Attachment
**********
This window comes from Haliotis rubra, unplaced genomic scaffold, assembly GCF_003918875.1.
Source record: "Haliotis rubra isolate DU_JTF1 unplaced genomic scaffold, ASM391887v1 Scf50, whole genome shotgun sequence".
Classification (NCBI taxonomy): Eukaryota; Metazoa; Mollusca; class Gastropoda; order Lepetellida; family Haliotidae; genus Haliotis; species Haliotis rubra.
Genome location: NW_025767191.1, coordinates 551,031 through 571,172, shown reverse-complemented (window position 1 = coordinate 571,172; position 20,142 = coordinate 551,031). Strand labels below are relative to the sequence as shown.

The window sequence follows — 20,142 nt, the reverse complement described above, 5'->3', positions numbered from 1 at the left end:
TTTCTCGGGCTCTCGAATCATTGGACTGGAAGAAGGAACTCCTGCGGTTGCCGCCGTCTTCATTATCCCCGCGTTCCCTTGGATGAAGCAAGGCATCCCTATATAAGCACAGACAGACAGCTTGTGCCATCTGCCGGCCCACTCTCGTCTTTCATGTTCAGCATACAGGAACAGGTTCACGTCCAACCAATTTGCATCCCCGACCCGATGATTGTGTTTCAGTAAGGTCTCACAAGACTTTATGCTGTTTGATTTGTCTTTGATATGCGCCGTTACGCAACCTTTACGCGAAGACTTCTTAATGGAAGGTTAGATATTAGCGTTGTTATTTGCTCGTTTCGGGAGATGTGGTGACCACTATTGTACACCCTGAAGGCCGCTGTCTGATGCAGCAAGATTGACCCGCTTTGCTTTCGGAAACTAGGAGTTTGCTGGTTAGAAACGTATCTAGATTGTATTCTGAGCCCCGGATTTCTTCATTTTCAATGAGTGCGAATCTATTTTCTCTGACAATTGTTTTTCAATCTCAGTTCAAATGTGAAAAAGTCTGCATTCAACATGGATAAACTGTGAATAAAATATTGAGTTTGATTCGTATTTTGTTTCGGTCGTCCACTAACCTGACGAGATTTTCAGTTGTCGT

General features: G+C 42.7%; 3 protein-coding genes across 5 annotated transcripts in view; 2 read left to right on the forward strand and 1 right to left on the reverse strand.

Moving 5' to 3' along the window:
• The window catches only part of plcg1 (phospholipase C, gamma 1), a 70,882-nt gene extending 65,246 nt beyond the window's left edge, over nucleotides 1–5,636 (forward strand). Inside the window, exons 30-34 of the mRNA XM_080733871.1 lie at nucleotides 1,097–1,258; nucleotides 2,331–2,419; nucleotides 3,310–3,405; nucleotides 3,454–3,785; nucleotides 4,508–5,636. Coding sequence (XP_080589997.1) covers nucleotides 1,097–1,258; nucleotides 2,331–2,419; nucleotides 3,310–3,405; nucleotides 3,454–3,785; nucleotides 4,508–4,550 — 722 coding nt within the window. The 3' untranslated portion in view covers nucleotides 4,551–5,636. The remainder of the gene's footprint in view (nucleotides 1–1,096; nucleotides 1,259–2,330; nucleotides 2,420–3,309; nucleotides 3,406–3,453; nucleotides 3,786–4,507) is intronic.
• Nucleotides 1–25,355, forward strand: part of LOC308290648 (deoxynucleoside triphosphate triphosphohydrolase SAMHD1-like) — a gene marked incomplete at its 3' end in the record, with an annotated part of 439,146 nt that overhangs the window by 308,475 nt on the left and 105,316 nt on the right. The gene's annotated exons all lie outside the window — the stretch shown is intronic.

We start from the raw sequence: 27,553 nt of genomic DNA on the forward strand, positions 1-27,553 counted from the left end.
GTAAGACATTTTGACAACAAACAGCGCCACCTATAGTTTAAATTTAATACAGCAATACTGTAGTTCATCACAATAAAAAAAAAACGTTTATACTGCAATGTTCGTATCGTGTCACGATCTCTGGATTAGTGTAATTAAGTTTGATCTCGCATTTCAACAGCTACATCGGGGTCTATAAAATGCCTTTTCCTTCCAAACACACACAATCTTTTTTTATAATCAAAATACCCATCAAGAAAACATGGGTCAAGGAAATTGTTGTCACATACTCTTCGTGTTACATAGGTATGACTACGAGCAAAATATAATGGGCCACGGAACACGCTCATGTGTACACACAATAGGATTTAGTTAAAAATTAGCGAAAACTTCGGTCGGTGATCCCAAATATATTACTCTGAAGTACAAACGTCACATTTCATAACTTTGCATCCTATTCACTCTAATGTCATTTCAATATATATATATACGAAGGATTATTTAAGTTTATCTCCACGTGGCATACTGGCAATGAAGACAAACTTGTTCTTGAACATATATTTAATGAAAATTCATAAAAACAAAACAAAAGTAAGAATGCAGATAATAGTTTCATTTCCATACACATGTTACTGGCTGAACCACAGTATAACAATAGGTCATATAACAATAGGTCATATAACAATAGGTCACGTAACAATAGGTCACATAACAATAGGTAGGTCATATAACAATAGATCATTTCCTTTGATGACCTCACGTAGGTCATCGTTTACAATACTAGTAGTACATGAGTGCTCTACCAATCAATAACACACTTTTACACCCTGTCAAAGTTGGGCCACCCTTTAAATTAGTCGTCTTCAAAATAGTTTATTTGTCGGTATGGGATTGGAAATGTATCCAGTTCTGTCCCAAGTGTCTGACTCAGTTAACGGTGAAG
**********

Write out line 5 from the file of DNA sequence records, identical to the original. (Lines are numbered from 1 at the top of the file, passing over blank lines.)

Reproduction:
The window sequence follows — 20,142 nt, the reverse complement described above, 5'->3', positions numbered from 1 at the left end: